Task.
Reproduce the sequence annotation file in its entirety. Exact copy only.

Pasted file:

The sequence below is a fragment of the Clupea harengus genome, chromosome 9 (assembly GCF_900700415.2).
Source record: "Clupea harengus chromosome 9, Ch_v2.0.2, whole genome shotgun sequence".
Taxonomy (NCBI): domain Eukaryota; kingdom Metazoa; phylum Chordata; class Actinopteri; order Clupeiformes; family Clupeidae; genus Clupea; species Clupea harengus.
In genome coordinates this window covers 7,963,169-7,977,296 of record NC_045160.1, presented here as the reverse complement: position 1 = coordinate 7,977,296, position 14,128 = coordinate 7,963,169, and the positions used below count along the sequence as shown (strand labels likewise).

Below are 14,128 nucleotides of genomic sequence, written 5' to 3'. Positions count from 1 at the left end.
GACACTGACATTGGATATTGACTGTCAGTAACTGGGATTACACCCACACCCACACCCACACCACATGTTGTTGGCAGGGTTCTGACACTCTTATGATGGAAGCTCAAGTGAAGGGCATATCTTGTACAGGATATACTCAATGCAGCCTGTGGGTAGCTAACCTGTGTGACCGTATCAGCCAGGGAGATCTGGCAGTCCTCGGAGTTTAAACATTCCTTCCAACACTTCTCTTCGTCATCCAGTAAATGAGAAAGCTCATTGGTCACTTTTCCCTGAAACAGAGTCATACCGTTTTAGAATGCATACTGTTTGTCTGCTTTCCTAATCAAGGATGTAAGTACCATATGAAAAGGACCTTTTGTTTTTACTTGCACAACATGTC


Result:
The sequence below is a fragment of the Clupea harengus genome, chromosome 9 (assembly GCF_900700415.2).
Source record: "Clupea harengus chromosome 9, Ch_v2.0.2, whole genome shotgun sequence".
Taxonomy (NCBI): domain Eukaryota; kingdom Metazoa; phylum Chordata; class Actinopteri; order Clupeiformes; family Clupeidae; genus Clupea; species Clupea harengus.
In genome coordinates this window covers 7,963,169-7,977,296 of record NC_045160.1, presented here as the reverse complement: position 1 = coordinate 7,977,296, position 14,128 = coordinate 7,963,169, and the positions used below count along the sequence as shown (strand labels likewise).

Below are 14,128 nucleotides of genomic sequence, written 5' to 3'. Positions count from 1 at the left end.
GACACTGACATTGGATATTGACTGTCAGTAACTGGGATTACACCCACACCCACACCCACACCACATGTTGTTGGCAGGGTTCTGACACTCTTATGATGGAAGCTCAAGTGAAGGGCATATCTTGTACAGGATATACTCAATGCAGCCTGTGGGTAGCTAACCTGTGTGACCGTATCAGCCAGGGAGATCTGGCAGTCCTCGGAGTTTAAACATTCCTTCCAACACTTCTCTTCGTCATCCAGTAAATGAGAAAGCTCATTGGTCACTTTTCCCTGAAACAGAGTCATACCGTTTTAGAATGCATACTGTTTGTCTGCTTTCCTAATCAAGGATGTAAGTACCATATGAAAAGGACCTTTTGTTTTTACTTGCACAACATGTC